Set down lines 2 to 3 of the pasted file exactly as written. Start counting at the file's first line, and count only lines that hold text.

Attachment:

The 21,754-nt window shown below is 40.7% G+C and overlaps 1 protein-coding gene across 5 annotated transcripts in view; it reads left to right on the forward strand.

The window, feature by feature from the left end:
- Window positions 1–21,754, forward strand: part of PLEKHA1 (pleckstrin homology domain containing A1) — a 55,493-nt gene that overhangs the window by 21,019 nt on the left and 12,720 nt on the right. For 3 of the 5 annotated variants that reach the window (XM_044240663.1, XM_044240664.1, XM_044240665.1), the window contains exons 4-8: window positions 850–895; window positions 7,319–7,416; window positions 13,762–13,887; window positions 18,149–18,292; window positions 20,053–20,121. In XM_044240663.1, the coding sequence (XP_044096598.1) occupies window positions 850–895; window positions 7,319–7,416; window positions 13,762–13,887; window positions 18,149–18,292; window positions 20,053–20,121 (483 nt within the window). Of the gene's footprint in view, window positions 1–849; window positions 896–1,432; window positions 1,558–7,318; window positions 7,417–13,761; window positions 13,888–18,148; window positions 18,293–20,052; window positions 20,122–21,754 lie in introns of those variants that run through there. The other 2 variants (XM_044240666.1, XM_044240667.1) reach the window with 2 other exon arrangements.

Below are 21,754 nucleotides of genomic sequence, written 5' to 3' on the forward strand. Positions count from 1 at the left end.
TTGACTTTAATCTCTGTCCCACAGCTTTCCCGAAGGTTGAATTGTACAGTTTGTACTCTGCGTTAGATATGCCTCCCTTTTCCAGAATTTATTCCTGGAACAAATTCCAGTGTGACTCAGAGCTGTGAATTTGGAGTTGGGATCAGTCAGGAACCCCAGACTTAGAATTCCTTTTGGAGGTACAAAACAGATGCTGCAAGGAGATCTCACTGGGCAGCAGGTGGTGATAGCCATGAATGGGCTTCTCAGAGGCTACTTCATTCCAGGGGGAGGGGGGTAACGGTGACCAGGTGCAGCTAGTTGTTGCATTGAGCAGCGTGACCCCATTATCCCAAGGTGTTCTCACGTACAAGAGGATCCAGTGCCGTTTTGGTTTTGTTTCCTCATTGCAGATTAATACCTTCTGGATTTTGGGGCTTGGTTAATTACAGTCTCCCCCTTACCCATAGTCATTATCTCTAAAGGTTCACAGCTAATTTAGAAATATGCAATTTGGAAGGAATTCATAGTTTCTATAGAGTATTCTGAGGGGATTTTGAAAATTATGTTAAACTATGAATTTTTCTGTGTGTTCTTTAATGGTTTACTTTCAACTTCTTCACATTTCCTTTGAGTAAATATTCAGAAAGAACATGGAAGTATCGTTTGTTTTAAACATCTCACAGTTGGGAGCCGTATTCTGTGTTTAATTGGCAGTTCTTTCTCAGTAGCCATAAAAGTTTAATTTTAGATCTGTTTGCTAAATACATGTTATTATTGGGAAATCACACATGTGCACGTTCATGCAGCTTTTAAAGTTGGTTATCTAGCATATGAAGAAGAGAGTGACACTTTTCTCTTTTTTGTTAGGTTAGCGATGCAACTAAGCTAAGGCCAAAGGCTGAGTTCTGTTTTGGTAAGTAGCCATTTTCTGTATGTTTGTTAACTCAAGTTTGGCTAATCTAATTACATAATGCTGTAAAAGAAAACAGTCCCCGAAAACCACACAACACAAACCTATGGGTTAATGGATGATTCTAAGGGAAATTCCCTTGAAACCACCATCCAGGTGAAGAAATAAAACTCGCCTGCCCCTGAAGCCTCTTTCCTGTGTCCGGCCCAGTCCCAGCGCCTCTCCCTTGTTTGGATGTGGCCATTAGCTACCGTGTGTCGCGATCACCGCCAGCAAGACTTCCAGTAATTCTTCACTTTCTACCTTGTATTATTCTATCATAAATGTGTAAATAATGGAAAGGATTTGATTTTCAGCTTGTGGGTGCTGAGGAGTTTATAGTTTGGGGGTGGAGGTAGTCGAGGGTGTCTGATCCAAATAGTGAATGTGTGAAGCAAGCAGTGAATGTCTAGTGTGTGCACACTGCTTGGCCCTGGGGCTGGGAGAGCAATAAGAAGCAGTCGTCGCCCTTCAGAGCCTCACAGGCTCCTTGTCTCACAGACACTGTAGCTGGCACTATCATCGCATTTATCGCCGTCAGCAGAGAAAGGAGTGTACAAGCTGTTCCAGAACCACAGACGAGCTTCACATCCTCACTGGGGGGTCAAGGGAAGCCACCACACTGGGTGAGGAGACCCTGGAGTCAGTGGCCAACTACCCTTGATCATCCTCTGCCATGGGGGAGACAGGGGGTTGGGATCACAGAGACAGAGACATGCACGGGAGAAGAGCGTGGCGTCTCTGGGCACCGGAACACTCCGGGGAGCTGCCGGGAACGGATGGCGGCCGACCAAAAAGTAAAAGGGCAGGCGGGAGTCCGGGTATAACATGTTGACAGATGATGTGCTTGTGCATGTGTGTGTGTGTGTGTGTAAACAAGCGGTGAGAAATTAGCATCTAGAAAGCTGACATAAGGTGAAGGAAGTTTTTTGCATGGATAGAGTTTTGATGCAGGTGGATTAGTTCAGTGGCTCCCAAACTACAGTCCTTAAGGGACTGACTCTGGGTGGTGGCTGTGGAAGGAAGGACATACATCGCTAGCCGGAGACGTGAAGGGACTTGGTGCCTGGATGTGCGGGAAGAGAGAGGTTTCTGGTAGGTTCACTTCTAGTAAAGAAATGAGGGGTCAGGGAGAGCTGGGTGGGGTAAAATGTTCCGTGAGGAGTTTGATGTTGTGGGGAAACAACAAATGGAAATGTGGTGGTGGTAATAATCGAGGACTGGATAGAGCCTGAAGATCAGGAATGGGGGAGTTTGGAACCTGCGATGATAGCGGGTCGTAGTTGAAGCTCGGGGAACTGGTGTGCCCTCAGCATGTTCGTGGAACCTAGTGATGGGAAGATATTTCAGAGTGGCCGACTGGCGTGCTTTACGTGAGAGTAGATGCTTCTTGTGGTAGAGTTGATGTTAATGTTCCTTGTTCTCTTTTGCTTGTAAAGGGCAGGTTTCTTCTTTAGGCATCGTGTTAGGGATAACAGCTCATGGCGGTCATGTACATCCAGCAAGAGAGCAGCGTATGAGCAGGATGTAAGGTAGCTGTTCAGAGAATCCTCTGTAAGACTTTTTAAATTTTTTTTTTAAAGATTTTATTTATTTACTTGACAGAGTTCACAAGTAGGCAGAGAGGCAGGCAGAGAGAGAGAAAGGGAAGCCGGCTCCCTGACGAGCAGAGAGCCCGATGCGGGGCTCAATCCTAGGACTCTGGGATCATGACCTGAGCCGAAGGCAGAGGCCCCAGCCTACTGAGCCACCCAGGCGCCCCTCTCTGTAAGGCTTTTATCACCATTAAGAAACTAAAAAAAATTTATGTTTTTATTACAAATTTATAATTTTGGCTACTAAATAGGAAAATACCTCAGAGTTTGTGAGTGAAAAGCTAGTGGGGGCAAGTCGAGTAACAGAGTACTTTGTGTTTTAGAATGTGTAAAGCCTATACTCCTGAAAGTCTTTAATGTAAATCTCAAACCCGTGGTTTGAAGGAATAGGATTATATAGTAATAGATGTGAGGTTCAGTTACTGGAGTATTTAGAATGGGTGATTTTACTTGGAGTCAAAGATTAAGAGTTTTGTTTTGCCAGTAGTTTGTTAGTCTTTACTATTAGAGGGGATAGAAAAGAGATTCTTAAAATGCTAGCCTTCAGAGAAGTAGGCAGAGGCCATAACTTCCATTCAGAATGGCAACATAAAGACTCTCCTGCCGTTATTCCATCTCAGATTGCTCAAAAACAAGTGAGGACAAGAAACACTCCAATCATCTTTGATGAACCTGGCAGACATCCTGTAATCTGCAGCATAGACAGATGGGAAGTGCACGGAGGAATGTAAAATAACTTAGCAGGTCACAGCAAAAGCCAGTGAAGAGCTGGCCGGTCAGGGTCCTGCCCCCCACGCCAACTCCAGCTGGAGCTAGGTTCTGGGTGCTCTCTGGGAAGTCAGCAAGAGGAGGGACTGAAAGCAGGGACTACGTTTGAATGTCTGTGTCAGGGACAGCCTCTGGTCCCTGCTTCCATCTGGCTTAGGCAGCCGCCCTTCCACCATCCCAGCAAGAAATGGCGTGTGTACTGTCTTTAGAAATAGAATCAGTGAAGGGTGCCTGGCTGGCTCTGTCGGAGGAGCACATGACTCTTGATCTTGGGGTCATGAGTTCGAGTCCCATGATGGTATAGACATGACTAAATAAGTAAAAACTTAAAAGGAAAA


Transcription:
The window, feature by feature from the left end:
- Window positions 1–21,754, forward strand: part of PLEKHA1 (pleckstrin homology domain containing A1) — a 55,493-nt gene that overhangs the window by 21,019 nt on the left and 12,720 nt on the right. For 3 of the 5 annotated variants that reach the window (XM_044240663.1, XM_044240664.1, XM_044240665.1), the window contains exons 4-8: window positions 850–895; window positions 7,319–7,416; window positions 13,762–13,887; window positions 18,149–18,292; window positions 20,053–20,121. In XM_044240663.1, the coding sequence (XP_044096598.1) occupies window positions 850–895; window positions 7,319–7,416; window positions 13,762–13,887; window positions 18,149–18,292; window positions 20,053–20,121 (483 nt within the window). Of the gene's footprint in view, window positions 1–849; window positions 896–1,432; window positions 1,558–7,318; window positions 7,417–13,761; window positions 13,888–18,148; window positions 18,293–20,052; window positions 20,122–21,754 lie in introns of those variants that run through there. The other 2 variants (XM_044240666.1, XM_044240667.1) reach the window with 2 other exon arrangements.